Tagging Guide is a series of articles aimed at teams who are looking to set up or improve their tagging process in order to learn from their Intercom conversations.

In Part 1, we discussed the value of Intercom conversation tagging. In this article, we will cover the practical aspects of setting up and maintaining your tagging framework.

Establishing a tagging framework

The first step in your tagging journey is to establish a tagging framework – a consistent set of tags which can summarise the contents of a customer’s conversation in a few words and can be easily understood by the members of your team.

Broad vs Specific Tags

There is some debate around how specific Intercom tags should be. Intercom themselves have a flat tag hierarchy so they advocate for broad tags – what we here at Prodsight refer to as ‘categories’ – but there are a number of disadvantages to their method.  

Firstly, broad tags make it very difficult to search through conversations and identify only the conversations related to a specific topic.  

Secondly, broad tags prevent you from glancing at the tag and immediately grasping what a conversation is about, in detail. With broad tags, you get a vague sense of the conversation topic but have to re-read the entire conversation to figure out the specifics.

Recommended tag structure

Because Prodsight has the capability to group distinct tags into broad categories, we encourage the use of specific tags.  

We recommend tags that are assembled from two or three individual components, starting from an overarching category level and becoming more precise with each added component. 

Tag = Category + Product Area + Issue

An example of a strong tag, following this structure:  "Feature Request - Photos - Filters".

Now let's look at each individual component in more detail.

Category 

The first component of our tag, also known as the ‘category’, refers to the most general umbrella term under which the conversation can be classified. The category component enables you to map high-level trends.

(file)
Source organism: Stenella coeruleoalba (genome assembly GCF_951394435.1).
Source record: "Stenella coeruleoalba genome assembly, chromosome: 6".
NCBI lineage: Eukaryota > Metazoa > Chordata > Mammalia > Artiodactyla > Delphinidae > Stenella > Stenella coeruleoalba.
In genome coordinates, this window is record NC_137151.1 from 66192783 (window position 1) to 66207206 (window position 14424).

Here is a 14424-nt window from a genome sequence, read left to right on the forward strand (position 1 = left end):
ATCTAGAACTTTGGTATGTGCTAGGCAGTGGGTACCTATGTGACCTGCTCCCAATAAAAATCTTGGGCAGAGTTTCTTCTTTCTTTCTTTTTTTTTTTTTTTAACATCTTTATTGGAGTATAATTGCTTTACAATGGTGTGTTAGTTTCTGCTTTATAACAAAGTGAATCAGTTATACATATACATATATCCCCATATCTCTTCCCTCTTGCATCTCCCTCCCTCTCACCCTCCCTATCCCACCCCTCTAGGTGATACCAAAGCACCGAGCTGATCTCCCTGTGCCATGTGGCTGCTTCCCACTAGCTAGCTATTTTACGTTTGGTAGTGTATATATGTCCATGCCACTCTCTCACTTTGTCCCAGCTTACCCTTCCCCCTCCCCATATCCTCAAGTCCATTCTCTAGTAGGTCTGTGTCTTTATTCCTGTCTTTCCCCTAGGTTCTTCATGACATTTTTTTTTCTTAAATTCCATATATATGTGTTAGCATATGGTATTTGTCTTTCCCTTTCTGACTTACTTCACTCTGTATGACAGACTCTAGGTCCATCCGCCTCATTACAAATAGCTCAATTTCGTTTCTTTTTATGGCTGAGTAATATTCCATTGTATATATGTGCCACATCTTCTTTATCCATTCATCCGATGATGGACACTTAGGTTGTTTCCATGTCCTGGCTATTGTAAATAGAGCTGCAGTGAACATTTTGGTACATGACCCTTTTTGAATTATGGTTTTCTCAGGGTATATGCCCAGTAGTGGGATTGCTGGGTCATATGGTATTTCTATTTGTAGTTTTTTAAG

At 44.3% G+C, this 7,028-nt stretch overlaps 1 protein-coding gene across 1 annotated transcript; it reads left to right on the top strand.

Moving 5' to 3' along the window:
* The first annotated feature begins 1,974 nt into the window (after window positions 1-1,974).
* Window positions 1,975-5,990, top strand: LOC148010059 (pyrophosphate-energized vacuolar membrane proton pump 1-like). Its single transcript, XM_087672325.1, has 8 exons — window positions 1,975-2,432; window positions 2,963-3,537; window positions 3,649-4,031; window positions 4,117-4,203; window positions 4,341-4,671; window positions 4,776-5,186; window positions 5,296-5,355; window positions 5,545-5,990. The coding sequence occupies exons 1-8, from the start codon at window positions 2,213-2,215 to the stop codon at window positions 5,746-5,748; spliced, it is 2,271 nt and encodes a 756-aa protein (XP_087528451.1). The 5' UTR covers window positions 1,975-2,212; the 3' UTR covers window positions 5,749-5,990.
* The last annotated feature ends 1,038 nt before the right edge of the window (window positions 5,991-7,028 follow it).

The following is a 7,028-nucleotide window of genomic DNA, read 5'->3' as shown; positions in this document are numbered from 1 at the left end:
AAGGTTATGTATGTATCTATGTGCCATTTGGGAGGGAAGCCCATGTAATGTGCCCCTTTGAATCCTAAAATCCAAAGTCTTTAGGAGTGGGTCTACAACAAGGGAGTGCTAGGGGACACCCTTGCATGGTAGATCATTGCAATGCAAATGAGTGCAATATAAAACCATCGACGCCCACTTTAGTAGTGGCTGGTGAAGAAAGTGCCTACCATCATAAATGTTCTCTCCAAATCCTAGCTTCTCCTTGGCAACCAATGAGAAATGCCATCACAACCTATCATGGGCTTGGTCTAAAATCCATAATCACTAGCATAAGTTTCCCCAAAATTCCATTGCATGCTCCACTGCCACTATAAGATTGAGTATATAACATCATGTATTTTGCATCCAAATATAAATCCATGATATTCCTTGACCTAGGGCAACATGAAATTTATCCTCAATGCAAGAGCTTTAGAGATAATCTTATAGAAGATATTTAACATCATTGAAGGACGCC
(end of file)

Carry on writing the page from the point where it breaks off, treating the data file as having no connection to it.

For example, if you run a software product, your categories could include: 

  • Bugs
  • Usability Issues
  • New Feature Requests
  • User Education
  • Finance
  • Generic Negatives
  • Generic Positives

Product Area

The second component of your tag introduces another layer of detail about the conversation – specifying the product area (feature, product or service) mentioned in the conversation.  

For example, if your product is a photo sharing app, your product areas could include:

  • Photos
  • Sharing
  • Albums
  • Filters
  • User Profile

Issue 

The third component goes into further detail about the conversation’s contents – specifying the particular issue that was discussed in the conversation.  

For example, if your user ran into an issue with photo uploading, you might choose to name it "Intermittent Uploading".

Or if a user inquired about changing their name, you might call the issue "Name Changing".

The combined tag

When you join the three components together, you get meaningful conversation tags such as:

  • Bug - Photos - Intermittent Uploading
  • User Education - User Profile - Name Changing
  • Finance - Billing - Invoice Request
  • Finance - Pricing - Too Expensive
  • Usability Issue - Photos - Uploading
  • Usability Issue - Albums - Deleting

Applying your tagging framework

Now that you know the theory behind setting up a tagging framework, it’s time to apply it in practice.

Step 1: Generate tags

A good way to come up with your initial tag set is to have a brainstorming session with members of your support, product, marketing and sales teams.

The goal is to agree on the language you are going to use for each component, as these are the basic building blocks for your tags. 

Generally, a good place to start is by defining the broad categories that are in line with your business processes.